A breezy day yesterday at Walton-on-the-Naze put me in mind of some verse I had penned a few years back, for a different place but at the same time of the season.  For both the attraction was the same – the lure of fossils on a beach.  That previous location however, was far from Northeast Essex coast at Walton.  It was the other side of the country in fact, in the lea of the red and grey facade of Aust Cliff, on the banks of the River Severn, in view, pretty much, of the Severn Bridge.  And instead of the Eocene exposure of the crumbling east coast cliff, bearing its hoard of 50 million year old shark teeth and more recent (but still ancient) fossil shells and fragments of whalebone, those western cliffs yield Triassic fossils of much older origins, 200 million years before – shark teeth also, but maybe for very fortunate bone fragments of plesioraurs and ichthyosours.

But while the fossil hunting was not especially successful it was the wind that day which stuck in the memory…

Storm Rising
The wind drums at the cliff-face,
Through bridges, beneath the eaves
Of houses facing the blast.
Rattles the flashing leaves
Of poplars seething with every
Grabbing, grappling gust.
Churns a chocolate sea, breaking
Over wave-smoothed mud
In a foam of creaming surf.
Boomerangs the gulls above,
Throws starlings looping
Over fields of quivering turf.
Tolerates a kestrel hanging
In a precarious hover,
Defying the rush of air.
The wind shuns each feather,
The elements of sea and stone,
Raising its voice to the Earth's ear.

 

 

Posted by: Ross Gardner | October 8, 2018

Raptors

It’s not often you get a five raptor day within a stone’s throw of the South Essex urban sprawl.  This though, was very much the case last weekend.

As I have made mention of more than once within the pages of this blog, amid this spread towns and industry are to be discover considerable stretches of open country.  So it was yesterday that I found myself walking the seawall around the RSPB’s West Canvey Marshes reserve, the remarkable brownfield reserve of Canvey Wick (an entomologists treasure trove in due season) and their adjoining acres.  This all comprises a landscape of grazing land, dykes and ditches, scrub and saltwater creek frontage.  It is an area not unknown by local naturalists as a potential draw of wandering birds of prey, not only raptors, but owls too.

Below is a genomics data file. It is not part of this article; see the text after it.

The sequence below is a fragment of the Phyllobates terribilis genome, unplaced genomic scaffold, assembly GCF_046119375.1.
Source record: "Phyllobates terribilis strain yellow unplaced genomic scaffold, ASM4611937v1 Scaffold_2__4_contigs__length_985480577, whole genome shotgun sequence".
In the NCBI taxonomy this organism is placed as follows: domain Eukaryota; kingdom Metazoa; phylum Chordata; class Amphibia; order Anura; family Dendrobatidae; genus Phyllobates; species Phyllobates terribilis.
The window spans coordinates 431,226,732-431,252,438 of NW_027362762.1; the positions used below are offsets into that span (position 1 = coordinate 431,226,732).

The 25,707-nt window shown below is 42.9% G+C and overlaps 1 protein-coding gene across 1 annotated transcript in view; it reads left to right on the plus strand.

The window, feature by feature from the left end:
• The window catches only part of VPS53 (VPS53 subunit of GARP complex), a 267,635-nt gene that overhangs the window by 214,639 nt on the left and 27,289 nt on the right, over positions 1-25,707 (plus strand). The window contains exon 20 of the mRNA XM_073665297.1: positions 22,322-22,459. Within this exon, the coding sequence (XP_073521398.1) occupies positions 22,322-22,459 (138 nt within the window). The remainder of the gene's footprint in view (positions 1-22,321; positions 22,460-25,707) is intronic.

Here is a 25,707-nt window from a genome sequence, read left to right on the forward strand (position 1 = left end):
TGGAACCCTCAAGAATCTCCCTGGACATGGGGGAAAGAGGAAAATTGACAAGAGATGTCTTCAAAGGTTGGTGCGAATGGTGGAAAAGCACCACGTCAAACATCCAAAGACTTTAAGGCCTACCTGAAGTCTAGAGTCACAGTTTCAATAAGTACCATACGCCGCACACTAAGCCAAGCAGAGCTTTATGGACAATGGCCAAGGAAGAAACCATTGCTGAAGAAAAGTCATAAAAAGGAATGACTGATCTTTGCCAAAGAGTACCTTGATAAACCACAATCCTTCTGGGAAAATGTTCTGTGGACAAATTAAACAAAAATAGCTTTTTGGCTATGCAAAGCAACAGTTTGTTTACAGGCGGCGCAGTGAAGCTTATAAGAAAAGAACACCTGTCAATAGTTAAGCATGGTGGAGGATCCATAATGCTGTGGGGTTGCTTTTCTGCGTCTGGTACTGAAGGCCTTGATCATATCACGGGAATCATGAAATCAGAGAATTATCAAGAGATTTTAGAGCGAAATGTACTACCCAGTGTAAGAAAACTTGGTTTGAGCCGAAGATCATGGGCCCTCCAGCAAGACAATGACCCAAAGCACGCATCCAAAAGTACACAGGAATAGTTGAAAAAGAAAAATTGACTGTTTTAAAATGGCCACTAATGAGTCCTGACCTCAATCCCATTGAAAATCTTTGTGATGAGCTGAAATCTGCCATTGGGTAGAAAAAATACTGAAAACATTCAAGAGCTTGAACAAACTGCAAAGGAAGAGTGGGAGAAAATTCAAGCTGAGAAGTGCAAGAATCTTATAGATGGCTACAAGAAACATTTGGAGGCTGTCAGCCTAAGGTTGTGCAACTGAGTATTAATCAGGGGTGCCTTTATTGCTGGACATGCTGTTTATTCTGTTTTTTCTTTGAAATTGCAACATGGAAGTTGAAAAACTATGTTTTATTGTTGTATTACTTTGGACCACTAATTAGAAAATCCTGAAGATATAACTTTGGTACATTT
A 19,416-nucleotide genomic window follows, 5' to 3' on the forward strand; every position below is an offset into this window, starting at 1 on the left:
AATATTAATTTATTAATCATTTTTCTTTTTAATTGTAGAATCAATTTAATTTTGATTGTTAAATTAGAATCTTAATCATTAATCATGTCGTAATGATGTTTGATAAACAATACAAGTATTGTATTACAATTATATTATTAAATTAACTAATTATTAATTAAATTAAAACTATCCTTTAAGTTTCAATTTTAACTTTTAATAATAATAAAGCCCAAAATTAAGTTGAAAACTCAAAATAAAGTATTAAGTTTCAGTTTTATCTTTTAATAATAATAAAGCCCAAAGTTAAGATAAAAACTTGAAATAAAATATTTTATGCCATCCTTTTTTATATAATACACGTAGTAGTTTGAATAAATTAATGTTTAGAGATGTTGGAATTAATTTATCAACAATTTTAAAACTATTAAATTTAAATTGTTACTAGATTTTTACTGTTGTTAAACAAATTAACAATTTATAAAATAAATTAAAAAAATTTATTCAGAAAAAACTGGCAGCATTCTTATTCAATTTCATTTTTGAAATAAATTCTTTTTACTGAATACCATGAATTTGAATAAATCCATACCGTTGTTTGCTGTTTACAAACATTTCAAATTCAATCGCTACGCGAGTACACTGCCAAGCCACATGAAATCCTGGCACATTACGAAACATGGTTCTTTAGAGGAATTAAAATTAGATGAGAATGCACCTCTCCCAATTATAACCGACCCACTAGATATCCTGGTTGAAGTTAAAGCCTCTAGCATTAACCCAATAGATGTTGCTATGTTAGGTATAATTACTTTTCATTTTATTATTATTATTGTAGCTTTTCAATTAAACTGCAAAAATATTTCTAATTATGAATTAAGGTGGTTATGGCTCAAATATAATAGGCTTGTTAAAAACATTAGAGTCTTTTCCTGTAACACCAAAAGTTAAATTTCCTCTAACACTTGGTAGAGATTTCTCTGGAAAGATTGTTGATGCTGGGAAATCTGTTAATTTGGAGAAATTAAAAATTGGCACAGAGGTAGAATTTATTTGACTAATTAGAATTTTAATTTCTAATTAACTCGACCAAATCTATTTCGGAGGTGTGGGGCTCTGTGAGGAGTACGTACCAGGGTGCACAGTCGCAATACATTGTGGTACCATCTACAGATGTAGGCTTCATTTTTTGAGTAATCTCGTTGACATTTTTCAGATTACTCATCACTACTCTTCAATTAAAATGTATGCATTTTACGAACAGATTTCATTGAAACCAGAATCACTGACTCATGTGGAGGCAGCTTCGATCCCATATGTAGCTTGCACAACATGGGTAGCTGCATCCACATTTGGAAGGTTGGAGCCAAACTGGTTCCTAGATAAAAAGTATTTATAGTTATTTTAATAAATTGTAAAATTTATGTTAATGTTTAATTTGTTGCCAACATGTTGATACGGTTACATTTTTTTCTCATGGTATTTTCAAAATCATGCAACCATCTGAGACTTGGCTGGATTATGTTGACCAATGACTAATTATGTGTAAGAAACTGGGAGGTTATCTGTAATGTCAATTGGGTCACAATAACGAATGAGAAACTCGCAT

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Marsh Harrier (Circus aeruginosus).

First up was a beautiful female Marsh Harrier, all brown, but for her creamy yellow crown.  She was loafing over the saltmarsh on easy, languid wing-beats, showing only the faintest interest in the Curlew she had spooked beneath her.  Not long after a Buzzard sailed overhead, much to the chagrin of the Carrion Crow paying its close, harrying attention.  I am always impressed by these birds, something which is undiminished by their resurgence of recent years and returning to former, long vacated haunts.  Their occurrence around these part is becoming increasingly regular.

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Buzzard (Buteo buteo).

The Peregrine racing over the fields an hour or two later was indeed a treat, perhaps one of the two birds I had seen a few miles eastward a couple of weeks back.  Even before the slate-grey upperparts are clocked, these birds a quite unmistakable; undoubtedly a falcon with all its narrow-winged aerodynamism; undoubtedly a peregrine, emanating that sense of predatory power and robustness.  The recovery of the Peregrine from the pesticide disasters of the mid-20th century is well-known, to the extent that they now inhabit many of the UK’s larger towns and cities, enjoying rich pickings from the thriving populations of city pigeons.  As birds general quite faithful to their breeding areas, there is however, a small proportion of these falcons given to migratory movements and so some of those that haunt the coastal landscapes during the winter may well have their origins in Scandinavian Europe.

The Kestrel, I am pleased to say, have long been a feature of such places, but its presence here today no less a welcome one.  The last of the five though, was perhaps the biggest treat of all.  It was provided by a Merlin fly-by.  These are the smallest falcon, scarcely bigger (if at all) than a Blackbird.  They are hunters of upland realms during the breeding season, dispersing, often to coastal areas for the winter and perhaps joined also by migrants from Northern Europe.

It’s not often that birdwatching pans out quite as conveniently as this, but when it does it is good fortune to be cherished.